Dementia is a complex and challenging condition, and those of us living with it deserve empathy, understanding, and respect.
Yet, all too often, we face harmful stereotypes that can lead to discrimination, isolation, and a reduced quality of life.
So I'll try to shed some light on a few of the most common stereotypes associated with dementia and explain why it's crucial to challenge and change them.
Hopefully, if you weren't aware already, by the end of this article, you'll have the knowledge and inspiration to get out there and CHALLENGE the lazy people who perpetuate these stereotypes. So, in no particular order, here are the stereotypes that REALLY get my goat.
"Dementia only affects the elderly"
One of the most prevalent stereotypes is the belief that dementia exclusively affects old people. "You don't look like you've got dementia", people often remark to me. While it is more common in older adults, dementia can also impact younger people.
Conditions like early-onset Alzheimer's can begin in people as young as their 30s or 40s. Stereotyping dementia as a condition only of the elderly can lead to a delay in diagnosis and support for younger people living with the disease. Please don't do it!
"People with dementia are just forgetful"
Dementia is much more than mere forgetfulness. It is a progressive neurological condition that affects memory, thinking, behaviour, and the ability to perform everyday activities.
Stereotyping us as simply forgetful trivialises the challenges we face and can hinder the provision of appropriate care and support we need.
And it’s a myth that dementia only affects memory.
I know that you are sometimes forgetful too, but my level of forgetfulness is on a whole different level. Don't compare yourself to me.
"Dementia means the end of a meaningful life"
Another harmful myth suggests that a diagnosis of dementia marks the end of a meaningful life. This belief couldn't be further from the truth.
People like me with dementia can and do continue to have fulfilling lives, engage in activities we enjoy, and form meaningful connections with others.
Stereotyping us as incapable or burdensome can lead to our social exclusion and emotional distress.
It perpetuates the myth.
"Dementia makes people violent and aggressive"
Dementia CAN sometimes lead to behavioural changes, but it is crucial to understand that not ALL people with dementia become violent or aggressive.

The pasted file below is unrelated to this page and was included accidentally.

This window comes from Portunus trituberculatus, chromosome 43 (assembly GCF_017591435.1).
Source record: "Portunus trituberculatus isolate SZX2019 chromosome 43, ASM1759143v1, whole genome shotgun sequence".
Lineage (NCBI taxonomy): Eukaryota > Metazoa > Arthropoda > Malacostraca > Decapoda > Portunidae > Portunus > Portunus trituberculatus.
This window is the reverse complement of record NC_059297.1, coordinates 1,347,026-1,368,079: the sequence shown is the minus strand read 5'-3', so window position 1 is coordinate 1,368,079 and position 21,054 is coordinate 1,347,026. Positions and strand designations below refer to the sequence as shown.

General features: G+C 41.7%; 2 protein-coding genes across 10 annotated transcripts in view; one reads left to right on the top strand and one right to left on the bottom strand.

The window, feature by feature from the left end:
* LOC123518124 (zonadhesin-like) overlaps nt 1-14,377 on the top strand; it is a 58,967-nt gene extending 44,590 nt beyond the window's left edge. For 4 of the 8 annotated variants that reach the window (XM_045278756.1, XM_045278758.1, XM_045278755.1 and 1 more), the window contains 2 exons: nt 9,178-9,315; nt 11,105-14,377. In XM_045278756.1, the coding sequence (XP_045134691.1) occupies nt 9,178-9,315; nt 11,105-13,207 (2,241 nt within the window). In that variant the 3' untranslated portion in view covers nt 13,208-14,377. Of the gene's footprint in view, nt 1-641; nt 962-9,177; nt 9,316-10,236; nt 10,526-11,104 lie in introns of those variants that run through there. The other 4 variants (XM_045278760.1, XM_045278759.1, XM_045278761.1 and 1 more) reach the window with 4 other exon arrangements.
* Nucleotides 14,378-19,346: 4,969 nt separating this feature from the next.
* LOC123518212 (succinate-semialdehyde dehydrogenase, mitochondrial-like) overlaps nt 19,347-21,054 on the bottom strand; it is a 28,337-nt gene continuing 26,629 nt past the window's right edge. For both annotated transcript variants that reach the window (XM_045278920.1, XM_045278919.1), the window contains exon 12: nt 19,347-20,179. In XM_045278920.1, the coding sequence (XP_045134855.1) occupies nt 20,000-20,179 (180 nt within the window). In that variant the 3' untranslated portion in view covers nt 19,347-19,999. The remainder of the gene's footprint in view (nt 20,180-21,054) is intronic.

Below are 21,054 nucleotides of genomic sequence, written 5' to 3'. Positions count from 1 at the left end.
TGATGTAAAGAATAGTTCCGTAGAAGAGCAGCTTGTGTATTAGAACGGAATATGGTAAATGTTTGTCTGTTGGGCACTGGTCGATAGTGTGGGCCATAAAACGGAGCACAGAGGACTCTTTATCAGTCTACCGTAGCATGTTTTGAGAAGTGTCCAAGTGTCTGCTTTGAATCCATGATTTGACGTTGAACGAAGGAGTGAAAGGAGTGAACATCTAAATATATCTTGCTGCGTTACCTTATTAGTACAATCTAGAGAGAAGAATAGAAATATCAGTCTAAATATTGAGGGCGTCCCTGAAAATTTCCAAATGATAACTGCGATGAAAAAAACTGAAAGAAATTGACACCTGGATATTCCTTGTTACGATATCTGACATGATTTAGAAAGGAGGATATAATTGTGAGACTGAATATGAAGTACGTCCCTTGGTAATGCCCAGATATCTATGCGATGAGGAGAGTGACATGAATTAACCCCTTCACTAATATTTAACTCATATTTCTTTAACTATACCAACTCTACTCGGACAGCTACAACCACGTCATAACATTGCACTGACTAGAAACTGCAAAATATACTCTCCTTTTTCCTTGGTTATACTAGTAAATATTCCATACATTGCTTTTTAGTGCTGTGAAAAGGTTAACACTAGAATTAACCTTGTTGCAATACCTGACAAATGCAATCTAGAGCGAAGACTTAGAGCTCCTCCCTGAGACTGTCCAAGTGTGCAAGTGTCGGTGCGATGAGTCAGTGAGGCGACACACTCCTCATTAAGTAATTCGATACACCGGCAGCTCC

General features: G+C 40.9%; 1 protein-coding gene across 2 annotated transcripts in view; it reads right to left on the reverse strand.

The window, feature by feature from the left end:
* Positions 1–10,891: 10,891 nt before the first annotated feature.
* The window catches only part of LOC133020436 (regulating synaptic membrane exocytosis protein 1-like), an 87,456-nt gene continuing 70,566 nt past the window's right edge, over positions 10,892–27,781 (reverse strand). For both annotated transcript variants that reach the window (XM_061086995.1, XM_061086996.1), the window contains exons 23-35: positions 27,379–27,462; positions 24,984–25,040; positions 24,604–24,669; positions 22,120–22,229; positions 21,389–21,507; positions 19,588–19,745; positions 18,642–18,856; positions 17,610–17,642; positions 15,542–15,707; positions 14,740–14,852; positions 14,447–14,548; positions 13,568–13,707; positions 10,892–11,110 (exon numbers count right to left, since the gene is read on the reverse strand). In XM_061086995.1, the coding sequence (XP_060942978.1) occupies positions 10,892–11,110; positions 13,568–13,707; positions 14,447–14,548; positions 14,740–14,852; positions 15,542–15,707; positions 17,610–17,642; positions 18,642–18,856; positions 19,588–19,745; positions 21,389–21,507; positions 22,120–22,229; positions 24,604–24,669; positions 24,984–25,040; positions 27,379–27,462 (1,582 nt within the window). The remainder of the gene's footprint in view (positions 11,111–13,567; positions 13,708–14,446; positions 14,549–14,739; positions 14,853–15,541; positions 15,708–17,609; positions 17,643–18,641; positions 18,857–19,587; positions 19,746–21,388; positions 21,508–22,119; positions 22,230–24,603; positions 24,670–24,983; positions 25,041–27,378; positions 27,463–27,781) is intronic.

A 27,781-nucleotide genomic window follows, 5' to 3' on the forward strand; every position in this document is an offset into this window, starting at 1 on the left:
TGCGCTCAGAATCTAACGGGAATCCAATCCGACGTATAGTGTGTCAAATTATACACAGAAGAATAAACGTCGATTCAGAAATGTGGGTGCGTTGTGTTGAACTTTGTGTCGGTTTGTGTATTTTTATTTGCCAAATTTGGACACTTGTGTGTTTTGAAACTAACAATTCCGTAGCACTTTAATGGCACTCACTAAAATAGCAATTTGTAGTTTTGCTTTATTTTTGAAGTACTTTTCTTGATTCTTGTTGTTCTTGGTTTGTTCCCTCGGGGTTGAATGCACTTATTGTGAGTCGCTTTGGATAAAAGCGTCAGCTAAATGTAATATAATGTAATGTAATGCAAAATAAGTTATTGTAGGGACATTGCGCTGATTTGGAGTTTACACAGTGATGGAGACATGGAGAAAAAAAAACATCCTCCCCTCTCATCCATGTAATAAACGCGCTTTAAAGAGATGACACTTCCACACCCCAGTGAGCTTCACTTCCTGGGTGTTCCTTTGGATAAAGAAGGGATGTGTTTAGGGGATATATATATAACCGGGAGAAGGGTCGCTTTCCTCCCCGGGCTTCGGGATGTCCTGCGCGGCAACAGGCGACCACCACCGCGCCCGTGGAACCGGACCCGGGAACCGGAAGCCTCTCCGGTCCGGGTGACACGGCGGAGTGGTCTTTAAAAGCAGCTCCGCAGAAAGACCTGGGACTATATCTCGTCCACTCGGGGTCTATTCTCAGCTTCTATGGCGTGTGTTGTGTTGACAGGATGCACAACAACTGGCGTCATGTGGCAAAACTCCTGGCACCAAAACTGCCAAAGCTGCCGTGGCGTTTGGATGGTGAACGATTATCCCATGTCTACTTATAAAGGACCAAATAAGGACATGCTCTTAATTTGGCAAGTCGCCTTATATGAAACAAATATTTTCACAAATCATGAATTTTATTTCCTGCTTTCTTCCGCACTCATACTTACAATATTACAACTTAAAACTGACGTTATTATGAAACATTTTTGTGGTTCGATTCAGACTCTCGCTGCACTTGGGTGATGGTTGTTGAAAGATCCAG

Such stereotypes can perpetuate fear and stigma, making it difficult for individuals with dementia to receive the care and support they need.
Myths can stigmatise.
"People with dementia aren't capable of making decisions"
Dementia DOES affect our cognitive abilities, but it doesn't mean we can’t make decisions about our own lives.
It's essential to respect our autonomy and involve us in decisions about our care and daily activities as much as possible.
Nothing about us without us.
Co-produce – Co-present.
"Dementia is just a normal part of ageing"
No, it isn't!
This myth minimises the impact of dementia on individuals and their families.
Dementia is a medical condition, not a natural part of the ageing process.
Stereotyping it as such can lead to a lack of awareness, research, and resources for those of us who are affected.
"Dementia is hopeless, so there's no point in providing support”
There is currently no cure for most types of dementia, but support and interventions can significantly improve the quality of our lives.
Stereotyping dementia as hopeless can lead to neglecting opportunities for enhancing our well-being and self-esteem, which keeps us independent.
"People with dementia can't contribute to society"
This stereotype disregards the skills, experiences, and wisdom that people with dementia can offer to our communities.
Many of us continue to make valuable contributions to society through advocacy, art, research and innovation or simply by being active members of our families and neighbourhoods.
My lifetime of skills and experience didn't suddenly vanish on the day of my diagnosis!
In conclusion, it's imperative to challenge and change the stereotypes associated with dementia. By doing so, we can create a more inclusive and compassionate society that provides better support and care for those of us living with this condition.
Dementia is a challenging journey, not only for us but also for our families, friends and communities. It is society's collective responsibility to ensure that we are treated with the dignity and respect we deserve, free from the harmful stereotypes that hinder our well-being. So please be a MYTHBUSTER and call out the old wives' tales of the ignorant and ill-informed. It is vital that we dispel the mythology that denies us a voice and the level of respect we deserve.